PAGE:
Indonesia filed a $440m civil lawsuit against Tommy Suharto, the youngest son of the country's former dictator, on Monday for allegedly illegally buying back a car company he surrendered to the government after being unable to pay debts during the Asian financial crisis.
The case against Hutomo “Tommy” Mandala Putra and five companies believed to be involved in the deal is the government’s third attempt to recoup some of the $35bn (€22.6bn, £17.8bn) corruption watchdogs claim the Suharto family stole during the former president’s 32 years in office which ended in 1998. Tommy defeated the government’s previous two suits against him, both linked to an alleged land scam in 1995, but served five years in prison for ordering the assassination of the judge who initially convicted him in the first case.
The latest case involves Timor Putra Nasional (Timor), the company running the “national car programme” that Suharto gave Tommy control of in 1996. Tax breaks meant he could undercut the competition.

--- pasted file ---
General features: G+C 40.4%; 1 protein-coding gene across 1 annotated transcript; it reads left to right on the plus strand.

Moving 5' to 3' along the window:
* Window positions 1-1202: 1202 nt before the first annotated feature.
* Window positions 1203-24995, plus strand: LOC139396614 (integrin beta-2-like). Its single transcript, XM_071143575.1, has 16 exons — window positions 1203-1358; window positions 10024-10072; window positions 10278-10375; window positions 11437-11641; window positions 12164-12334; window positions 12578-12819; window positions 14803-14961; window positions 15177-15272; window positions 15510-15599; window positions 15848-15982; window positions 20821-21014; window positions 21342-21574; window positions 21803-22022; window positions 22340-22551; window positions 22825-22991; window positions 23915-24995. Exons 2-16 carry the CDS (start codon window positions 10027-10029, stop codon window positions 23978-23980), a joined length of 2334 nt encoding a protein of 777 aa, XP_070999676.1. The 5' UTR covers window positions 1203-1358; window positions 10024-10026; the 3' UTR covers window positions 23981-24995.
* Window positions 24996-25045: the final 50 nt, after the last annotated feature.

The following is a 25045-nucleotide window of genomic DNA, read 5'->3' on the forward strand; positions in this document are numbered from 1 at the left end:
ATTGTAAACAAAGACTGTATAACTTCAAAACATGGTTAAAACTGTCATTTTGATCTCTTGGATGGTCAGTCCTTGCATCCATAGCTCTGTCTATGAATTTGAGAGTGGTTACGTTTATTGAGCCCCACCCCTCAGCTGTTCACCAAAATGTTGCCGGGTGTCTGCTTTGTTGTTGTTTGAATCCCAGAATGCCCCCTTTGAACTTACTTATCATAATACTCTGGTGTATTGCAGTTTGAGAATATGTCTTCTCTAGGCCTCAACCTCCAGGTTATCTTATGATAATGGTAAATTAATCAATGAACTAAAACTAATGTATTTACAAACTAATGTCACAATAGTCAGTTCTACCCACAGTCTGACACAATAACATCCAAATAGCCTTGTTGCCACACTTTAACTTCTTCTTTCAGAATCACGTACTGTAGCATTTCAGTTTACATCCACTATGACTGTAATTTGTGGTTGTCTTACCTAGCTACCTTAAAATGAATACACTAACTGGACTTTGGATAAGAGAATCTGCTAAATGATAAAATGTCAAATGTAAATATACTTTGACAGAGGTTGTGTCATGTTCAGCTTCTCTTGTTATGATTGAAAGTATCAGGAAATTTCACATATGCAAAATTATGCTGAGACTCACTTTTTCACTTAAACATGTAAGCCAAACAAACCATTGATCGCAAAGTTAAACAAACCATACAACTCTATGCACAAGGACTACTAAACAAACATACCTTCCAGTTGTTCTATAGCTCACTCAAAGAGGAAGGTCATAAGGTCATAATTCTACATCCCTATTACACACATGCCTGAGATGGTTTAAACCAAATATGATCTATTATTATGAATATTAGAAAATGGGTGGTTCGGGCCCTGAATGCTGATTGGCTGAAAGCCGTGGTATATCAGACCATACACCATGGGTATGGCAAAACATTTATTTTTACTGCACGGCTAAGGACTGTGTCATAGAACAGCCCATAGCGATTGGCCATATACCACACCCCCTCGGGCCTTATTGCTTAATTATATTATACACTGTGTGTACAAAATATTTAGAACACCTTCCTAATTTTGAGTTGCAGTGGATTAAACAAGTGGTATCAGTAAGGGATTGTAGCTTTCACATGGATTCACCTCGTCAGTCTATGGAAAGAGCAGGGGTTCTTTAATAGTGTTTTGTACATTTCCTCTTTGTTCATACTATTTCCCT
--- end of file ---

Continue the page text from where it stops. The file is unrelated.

In 1998, during the financial crisis, Tommy’s Humpuss Group surrendered Timor to the government’s asset restructuring agency after being unable to pay debts of Rp4,576bn ($500m). The agency sold it to Vista Bella Pratama in May 2003 for Rp512bn, which sold it on to Amazonas Finance, a British Virgin Islands company, the following month.
Dachamer Munthe, a prosecutor, said the money Vista Bella used to buy Timor Putra Nasional came from Humpuss, via Mandala Buana Bakti. This violated the law which banned former owners reacquiring or helping to buy assets surrendered to the government during the crisis. Tommy and the above companies are the defendants in the suit.
Mr Dachamer said that if the government won, it would use the verdict to claim €36m Tommy’s money that has been frozen in a BNP Paribas bank account on Guernsey on suspicion of being acquired corruptly.
O.C. Kaligis, Tommy’s lawyer, said the case was “an act of desperation” by the government. “They’ve lost the first two cases and I suppose they will keep on trying anything to get the Guernsey money,” he said. “We have strong evidence to show there was no collusion.”